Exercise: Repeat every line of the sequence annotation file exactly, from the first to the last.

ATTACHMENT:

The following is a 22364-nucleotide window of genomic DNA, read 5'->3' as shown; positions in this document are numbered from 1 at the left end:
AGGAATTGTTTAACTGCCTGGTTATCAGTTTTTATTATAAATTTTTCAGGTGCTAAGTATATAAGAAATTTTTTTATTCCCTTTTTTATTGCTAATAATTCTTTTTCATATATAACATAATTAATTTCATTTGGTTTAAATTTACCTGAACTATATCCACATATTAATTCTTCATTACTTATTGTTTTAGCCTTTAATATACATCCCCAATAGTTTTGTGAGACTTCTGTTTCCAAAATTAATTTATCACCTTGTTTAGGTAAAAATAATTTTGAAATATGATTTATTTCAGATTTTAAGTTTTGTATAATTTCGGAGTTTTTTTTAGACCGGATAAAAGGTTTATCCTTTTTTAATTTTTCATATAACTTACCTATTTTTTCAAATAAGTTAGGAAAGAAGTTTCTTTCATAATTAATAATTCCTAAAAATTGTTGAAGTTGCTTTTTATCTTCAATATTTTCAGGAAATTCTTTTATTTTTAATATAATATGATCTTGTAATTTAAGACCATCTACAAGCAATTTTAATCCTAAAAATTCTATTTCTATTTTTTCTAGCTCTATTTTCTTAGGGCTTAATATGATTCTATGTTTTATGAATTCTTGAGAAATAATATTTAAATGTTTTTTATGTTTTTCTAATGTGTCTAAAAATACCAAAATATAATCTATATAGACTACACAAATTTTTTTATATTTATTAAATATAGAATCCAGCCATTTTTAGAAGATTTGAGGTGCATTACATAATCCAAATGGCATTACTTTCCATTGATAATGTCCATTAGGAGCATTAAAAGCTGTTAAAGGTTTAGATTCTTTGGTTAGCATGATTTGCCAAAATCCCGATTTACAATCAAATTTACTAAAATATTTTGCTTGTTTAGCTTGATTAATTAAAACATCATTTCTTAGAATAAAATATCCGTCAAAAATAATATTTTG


The following is a 22364-nucleotide window of genomic DNA, read 5'->3' as shown; positions in this document are numbered from 1 at the left end:
AGGAATTGTTTAACTGCCTGGTTATCAGTTTTTATTATAAATTTTTCAGGTGCTAAGTATATAAGAAATTTTTTTATTCCCTTTTTTATTGCTAATAATTCTTTTTCATATATAACATAATTAATTTCATTTGGTTTAAATTTACCTGAACTATATCCACATATTAATTCTTCATTACTTATTGTTTTAGCCTTTAATATACATCCCCAATAGTTTTGTGAGACTTCTGTTTCCAAAATTAATTTATCACCTTGTTTAGGTAAAAATAATTTTGAAATATGATTTATTTCAGATTTTAAGTTTTGTATAATTTCGGAGTTTTTTTTAGACCGGATAAAAGGTTTATCCTTTTTTAATTTTTCATATAACTTACCTATTTTTTCAAATAAGTTAGGAAAGAAGTTTCTTTCATAATTAATAATTCCTAAAAATTGTTGAAGTTGCTTTTTATCTTCAATATTTTCAGGAAATTCTTTTATTTTTAATATAATATGATCTTGTAATTTAAGACCATCTACAAGCAATTTTAATCCTAAAAATTCTATTTCTATTTTTTCTAGCTCTATTTTCTTAGGGCTTAATATGATTCTATGTTTTATGAATTCTTGAGAAATAATATTTAAATGTTTTTTATGTTTTTCTAATGTGTCTAAAAATACCAAAATATAATCTATATAGACTACACAAATTTTTTTATATTTATTAAATATAGAATCCAGCCATTTTTAGAAGATTTGAGGTGCATTACATAATCCAAATGGCATTACTTTCCATTGATAATGTCCATTAGGAGCATTAAAAGCTGTTAAAGGTTTAGATTCTTTGGTTAGCATGATTTGCCAAAATCCCGATTTACAATCAAATTTACTAAAATATTTTGCTTGTTTAGCTTGATTAATTAAAACATCATTTCTTAGAATAAAATATCCGTCAAAAATAATATTTTG